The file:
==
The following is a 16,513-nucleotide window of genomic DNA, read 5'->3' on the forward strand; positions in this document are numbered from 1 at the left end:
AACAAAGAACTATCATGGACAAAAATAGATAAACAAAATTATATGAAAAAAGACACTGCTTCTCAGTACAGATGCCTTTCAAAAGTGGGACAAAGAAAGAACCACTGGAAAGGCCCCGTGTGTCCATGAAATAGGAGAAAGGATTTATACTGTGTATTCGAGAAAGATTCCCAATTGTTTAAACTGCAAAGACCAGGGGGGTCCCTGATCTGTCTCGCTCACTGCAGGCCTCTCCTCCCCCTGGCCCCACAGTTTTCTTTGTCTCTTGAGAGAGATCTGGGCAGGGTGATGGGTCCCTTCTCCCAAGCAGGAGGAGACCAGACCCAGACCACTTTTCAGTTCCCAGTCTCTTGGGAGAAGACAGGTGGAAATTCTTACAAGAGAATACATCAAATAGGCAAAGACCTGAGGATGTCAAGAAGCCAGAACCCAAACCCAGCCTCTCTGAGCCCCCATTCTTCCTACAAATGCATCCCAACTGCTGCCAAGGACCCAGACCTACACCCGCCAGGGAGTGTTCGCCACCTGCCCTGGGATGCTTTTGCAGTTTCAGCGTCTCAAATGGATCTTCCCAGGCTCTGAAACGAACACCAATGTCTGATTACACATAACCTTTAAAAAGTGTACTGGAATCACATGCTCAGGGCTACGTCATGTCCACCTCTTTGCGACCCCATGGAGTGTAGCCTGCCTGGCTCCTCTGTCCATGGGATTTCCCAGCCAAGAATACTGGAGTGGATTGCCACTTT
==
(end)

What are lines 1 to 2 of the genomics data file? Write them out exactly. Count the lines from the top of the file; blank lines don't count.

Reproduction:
The following is a 16,513-nucleotide window of genomic DNA, read 5'->3' on the forward strand; positions in this document are numbered from 1 at the left end:
AACAAAGAACTATCATGGACAAAAATAGATAAACAAAATTATATGAAAAAAGACACTGCTTCTCAGTACAGATGCCTTTCAAAAGTGGGACAAAGAAAGAACCACTGGAAAGGCCCCGTGTGTCCATGAAATAGGAGAAAGGATTTATACTGTGTATTCGAGAAAGATTCCCAATTGTTTAAACTGCAAAGACCAGGGGGGTCCCTGATCTGTCTCGCTCACTGCAGGCCTCTCCTCCCCCTGGCCCCACAGTTTTCTTTGTCTCTTGAGAGAGATCTGGGCAGGGTGATGGGTCCCTTCTCCCAAGCAGGAGGAGACCAGACCCAGACCACTTTTCAGTTCCCAGTCTCTTGGGAGAAGACAGGTGGAAATTCTTACAAGAGAATACATCAAATAGGCAAAGACCTGAGGATGTCAAGAAGCCAGAACCCAAACCCAGCCTCTCTGAGCCCCCATTCTTCCTACAAATGCATCCCAACTGCTGCCAAGGACCCAGACCTACACCCGCCAGGGAGTGTTCGCCACCTGCCCTGGGATGCTTTTGCAGTTTCAGCGTCTCAAATGGATCTTCCCAGGCTCTGAAACGAACACCAATGTCTGATTACACATAACCTTTAAAAAGTGTACTGGAATCACATGCTCAGGGCTACGTCATGTCCACCTCTTTGCGACCCCATGGAGTGTAGCCTGCCTGGCTCCTCTGTCCATGGGATTTCCCAGCCAAGAATACTGGAGTGGATTGCCACTTT